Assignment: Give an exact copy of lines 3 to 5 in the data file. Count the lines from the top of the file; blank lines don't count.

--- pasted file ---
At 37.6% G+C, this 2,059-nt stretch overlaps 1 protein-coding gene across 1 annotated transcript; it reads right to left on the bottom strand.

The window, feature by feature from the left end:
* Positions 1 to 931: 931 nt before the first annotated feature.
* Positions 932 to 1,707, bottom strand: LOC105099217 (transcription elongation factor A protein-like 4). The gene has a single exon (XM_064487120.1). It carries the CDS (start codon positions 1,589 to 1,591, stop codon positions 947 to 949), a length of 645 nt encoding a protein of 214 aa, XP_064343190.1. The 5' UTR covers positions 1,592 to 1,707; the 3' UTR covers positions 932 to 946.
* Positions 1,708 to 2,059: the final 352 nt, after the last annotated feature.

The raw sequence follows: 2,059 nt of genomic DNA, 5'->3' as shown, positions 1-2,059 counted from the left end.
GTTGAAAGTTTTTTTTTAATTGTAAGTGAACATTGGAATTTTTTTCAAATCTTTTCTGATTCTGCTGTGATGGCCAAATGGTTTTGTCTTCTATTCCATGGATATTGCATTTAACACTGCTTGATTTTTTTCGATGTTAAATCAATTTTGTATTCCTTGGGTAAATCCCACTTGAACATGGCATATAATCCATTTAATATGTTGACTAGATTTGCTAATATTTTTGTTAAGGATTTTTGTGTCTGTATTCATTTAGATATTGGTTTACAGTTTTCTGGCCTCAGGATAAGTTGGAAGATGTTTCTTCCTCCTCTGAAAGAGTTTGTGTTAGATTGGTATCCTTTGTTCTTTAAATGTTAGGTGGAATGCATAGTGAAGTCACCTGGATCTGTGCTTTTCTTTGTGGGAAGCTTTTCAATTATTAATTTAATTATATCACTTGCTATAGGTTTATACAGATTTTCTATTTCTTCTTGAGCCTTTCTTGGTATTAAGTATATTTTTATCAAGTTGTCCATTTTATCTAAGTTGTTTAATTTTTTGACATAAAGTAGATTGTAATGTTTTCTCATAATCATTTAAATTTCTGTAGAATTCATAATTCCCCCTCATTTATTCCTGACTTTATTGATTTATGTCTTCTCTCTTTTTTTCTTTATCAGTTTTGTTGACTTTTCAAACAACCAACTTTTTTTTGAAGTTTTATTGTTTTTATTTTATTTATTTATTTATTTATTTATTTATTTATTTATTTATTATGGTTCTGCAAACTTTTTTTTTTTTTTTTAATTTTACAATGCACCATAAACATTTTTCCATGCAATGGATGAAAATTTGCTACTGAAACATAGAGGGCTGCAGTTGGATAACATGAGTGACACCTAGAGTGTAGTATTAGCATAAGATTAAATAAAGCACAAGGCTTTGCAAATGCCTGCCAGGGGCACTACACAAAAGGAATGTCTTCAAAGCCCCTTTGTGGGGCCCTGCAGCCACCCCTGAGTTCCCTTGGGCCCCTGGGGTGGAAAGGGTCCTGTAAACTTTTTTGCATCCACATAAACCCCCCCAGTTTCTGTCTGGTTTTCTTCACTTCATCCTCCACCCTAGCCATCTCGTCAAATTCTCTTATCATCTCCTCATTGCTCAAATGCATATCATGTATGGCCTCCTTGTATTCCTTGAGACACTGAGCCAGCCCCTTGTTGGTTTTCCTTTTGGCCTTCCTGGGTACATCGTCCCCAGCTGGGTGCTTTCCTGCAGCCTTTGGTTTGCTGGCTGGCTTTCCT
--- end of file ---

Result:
* Positions 1 to 931: 931 nt before the first annotated feature.
* Positions 932 to 1,707, bottom strand: LOC105099217 (transcription elongation factor A protein-like 4). The gene has a single exon (XM_064487120.1). It carries the CDS (start codon positions 1,589 to 1,591, stop codon positions 947 to 949), a length of 645 nt encoding a protein of 214 aa, XP_064343190.1. The 5' UTR covers positions 1,592 to 1,707; the 3' UTR covers positions 932 to 946.
* Positions 1,708 to 2,059: the final 352 nt, after the last annotated feature.